This article was published in Australian Dictionary of Biography, Volume 6, (MUP), 1976
David Syme (1827-1908), newspaper proprietor, was born on 2 October 1827 at North Berwick, Scotland, fourth and youngest son of George Alexander Syme (1791-1845), schoolmaster, and his wife Jean, née Mitchell. G. A. Syme was a classical scholar, radical in both church and state, who became parish schoolmaster at Montrose, his native town, and from 1822 parish schoolmaster and clerk of the kirk session of St Mary, North Berwick. Never a popular citizen, he was strong-willed, obstinate in his opinions, nervous, arrogant, shy, brusque, inarticulate and awkward with his fellows. He passed these characteristics to his sons, especially to David, who like his brothers and sister, was taught by their father in the schoolroom attached to their house, but only he failed to escape from its atmosphere of close study, severe discipline and curt control. Much of his shyness, his nervous inability to join his fellows in business or companionship, arose from complete obedience to his father although Syme was never physically unkind to his sons. Of this David wrote in later years: 'It was difficult to understand my father's attitude to us boys. He had naturally a kind disposition; he was a devoted husband and no-one ever asked him for help that he did not freely give … but his affection for us never found expression in words'.
His father's death left David at 17 'fairly stranded … I had received a sound English education and a fair knowledge of Latin, but I had no training whatever to fit me for a profession or business career, and no friends or relations to help me'. He first thought of religion as a profession, but not with the Church of Scotland, which had been renounced by his brothers George and Ebenezer. He studied for two years under James Morison at Kilmarnock, but lost enthusiasm for a 'doctrine of Salvation by faith in its most literal sense'. He toured Germany as a student, worked for some time as a proofreader's assistant on a Glasgow newspaper; then early in 1851, he went via Cape Horn to California seeking gold, but found little and no place for an introvert. By mid-1852 he was in Melbourne, and in the next three years prospected with some success on Ballarat, Bendigo, Castlemaine and Beechworth diggings. In 1855 he lost a possible fortune at Egerton near Ballarat when a promising claim was jumped.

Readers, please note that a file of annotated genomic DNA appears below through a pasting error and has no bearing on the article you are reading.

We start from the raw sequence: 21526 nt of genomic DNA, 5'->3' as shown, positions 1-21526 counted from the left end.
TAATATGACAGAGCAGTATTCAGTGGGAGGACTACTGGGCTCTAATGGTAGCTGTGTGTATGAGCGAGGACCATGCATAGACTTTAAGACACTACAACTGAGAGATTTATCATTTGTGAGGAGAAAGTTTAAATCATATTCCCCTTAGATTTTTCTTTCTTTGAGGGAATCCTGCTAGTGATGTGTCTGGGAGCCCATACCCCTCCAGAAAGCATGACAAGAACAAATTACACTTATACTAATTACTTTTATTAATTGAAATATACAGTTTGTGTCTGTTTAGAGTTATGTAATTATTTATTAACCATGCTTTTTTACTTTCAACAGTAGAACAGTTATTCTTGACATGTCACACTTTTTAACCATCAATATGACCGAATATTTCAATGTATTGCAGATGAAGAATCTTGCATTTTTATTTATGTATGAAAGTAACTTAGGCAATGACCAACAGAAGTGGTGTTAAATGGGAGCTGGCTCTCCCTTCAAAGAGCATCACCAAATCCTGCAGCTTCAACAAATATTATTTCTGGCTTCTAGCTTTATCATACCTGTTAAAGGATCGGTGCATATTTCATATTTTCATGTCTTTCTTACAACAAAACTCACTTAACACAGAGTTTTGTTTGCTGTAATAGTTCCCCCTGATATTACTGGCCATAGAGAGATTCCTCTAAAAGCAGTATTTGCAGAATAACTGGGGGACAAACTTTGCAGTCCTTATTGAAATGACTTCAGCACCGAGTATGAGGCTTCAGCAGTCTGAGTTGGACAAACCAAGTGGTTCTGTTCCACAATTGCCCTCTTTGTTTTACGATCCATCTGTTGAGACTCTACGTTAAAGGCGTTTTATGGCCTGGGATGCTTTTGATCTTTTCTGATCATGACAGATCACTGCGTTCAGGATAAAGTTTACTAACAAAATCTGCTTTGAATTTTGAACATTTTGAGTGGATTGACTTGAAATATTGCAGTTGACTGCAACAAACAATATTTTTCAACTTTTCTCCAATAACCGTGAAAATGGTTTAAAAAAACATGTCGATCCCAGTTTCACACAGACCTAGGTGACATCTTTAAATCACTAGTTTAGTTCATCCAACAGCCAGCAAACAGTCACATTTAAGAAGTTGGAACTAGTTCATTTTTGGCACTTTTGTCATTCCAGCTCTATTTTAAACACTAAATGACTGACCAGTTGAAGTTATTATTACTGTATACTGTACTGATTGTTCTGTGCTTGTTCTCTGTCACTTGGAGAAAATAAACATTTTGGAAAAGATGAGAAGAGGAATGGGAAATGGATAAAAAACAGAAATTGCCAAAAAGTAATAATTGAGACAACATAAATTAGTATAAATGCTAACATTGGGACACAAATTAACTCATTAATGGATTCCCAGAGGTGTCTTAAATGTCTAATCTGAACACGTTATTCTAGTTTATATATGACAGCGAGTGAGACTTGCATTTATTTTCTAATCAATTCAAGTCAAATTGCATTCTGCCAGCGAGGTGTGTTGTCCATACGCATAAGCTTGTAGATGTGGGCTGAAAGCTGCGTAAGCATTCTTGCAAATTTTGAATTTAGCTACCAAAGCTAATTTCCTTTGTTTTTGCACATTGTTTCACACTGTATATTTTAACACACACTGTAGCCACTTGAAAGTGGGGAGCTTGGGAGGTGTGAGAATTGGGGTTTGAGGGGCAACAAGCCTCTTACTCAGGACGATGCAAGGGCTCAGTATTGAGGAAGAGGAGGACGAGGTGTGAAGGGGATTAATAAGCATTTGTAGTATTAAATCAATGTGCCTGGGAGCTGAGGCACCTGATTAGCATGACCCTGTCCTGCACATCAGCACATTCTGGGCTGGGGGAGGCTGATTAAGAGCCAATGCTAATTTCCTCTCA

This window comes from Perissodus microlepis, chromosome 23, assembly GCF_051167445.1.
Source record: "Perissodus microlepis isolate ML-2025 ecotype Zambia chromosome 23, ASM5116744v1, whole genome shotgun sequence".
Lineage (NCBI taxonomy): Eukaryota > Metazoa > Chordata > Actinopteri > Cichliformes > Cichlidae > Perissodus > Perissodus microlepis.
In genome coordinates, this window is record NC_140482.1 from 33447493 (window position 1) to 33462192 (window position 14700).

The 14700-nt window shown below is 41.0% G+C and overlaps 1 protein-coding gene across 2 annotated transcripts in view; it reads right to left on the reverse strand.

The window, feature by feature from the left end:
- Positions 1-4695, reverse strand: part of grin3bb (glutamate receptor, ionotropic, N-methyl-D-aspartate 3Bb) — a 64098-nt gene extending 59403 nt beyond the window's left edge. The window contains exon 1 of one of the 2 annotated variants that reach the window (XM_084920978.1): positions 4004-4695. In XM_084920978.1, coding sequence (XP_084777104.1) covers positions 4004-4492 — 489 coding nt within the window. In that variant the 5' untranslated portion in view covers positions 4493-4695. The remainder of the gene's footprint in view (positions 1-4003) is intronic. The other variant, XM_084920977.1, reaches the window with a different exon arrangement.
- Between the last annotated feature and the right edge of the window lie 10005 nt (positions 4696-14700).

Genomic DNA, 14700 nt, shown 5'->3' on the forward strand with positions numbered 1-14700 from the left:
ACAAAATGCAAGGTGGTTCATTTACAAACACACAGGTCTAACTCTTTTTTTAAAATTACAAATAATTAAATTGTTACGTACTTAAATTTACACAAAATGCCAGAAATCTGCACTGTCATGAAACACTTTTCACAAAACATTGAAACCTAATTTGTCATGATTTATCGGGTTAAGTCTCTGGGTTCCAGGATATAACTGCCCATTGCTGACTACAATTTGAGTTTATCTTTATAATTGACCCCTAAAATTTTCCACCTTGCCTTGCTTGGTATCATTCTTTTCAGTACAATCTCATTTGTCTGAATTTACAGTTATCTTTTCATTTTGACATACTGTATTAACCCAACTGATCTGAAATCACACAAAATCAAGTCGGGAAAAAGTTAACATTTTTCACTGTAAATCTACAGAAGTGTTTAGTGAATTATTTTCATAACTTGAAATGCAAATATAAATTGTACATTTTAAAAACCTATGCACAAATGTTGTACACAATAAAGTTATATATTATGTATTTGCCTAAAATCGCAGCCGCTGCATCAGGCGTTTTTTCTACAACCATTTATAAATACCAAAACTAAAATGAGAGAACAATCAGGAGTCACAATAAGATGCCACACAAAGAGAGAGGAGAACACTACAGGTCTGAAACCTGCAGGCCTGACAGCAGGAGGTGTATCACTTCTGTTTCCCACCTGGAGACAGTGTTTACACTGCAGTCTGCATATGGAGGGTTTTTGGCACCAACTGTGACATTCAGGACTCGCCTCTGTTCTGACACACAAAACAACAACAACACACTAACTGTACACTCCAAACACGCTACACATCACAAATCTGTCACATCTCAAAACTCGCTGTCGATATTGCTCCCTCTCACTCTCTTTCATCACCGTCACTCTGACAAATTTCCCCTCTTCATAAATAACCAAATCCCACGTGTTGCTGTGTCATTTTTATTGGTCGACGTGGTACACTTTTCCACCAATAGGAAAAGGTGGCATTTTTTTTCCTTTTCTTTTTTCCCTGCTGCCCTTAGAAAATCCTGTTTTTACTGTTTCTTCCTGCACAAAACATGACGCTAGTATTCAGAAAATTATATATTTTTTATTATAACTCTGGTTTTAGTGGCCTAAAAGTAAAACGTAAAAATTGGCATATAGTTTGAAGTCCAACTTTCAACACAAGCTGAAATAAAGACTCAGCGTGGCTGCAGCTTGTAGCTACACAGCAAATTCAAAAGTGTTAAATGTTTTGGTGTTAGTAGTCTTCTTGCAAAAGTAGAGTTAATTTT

Syme then turned to road contracting and was making a useful living when Ebenezer bought the insolvent Melbourne Age for £2000, and invited him to take up a share. In September 1856 Syme put up some cash and his contracting business to obtain a half-share. He helped to manage the paper but returned to contracting late in 1857. When Ebenezer retired in 1859 Syme reluctantly returned to the business, and on Ebenezer's death next year he began his fifty-year career as publisher and editor of the Age.
To the extent that he addressed the unprivileged, Syme continued his brother's policies but he was not so passionate an advocate. He had convictions, though his approach to them was opportunist: but when he adopted his beliefs as campaigns he clung to them with fewer nervous misgivings than had Ebenezer. Early in 1860 he reduced the price of the paper from 6d. to 3d., in a bid to raise the circulation of only about 2000. This essay in newspaper publicity marked him as an entrepreneur of courage and yielded immediate results. The Age had been diffuse in approach to public issues; Syme began to concentrate on three main practical policies: land for the people, protection for native industries, full rights of self-government. He fought for them ruggedly, determinedly, and as he mellowed came to believe that he was their inventor, not merely their powerful advocate. He did revivify them, especially protection, but primarily as a newspaper entrepreneur. At different periods and with varying intensity the Age suffered from their advocacy, but great persistence enriched the business and made Syme powerful and, in his heyday, feared. His land policy, selection of crown lands before survey, had been pressed by radicals even before Syme arrived in Victoria, but he saw it as a means of breaking the squatters' monopoly and creating a farming population.